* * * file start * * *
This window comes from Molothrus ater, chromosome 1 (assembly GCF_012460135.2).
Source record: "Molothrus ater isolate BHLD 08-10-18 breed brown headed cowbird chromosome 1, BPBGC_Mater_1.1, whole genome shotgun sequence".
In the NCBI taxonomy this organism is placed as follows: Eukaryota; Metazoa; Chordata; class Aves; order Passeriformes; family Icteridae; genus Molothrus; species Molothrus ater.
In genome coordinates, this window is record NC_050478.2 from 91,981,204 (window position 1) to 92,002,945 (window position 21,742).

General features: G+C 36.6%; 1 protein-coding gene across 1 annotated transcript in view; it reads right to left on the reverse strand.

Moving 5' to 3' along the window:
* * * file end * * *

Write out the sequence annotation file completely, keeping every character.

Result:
This window comes from Molothrus ater, chromosome 1 (assembly GCF_012460135.2).
Source record: "Molothrus ater isolate BHLD 08-10-18 breed brown headed cowbird chromosome 1, BPBGC_Mater_1.1, whole genome shotgun sequence".
In the NCBI taxonomy this organism is placed as follows: Eukaryota; Metazoa; Chordata; class Aves; order Passeriformes; family Icteridae; genus Molothrus; species Molothrus ater.
In genome coordinates, this window is record NC_050478.2 from 91,981,204 (window position 1) to 92,002,945 (window position 21,742).

General features: G+C 36.6%; 1 protein-coding gene across 1 annotated transcript in view; it reads right to left on the reverse strand.

Moving 5' to 3' along the window: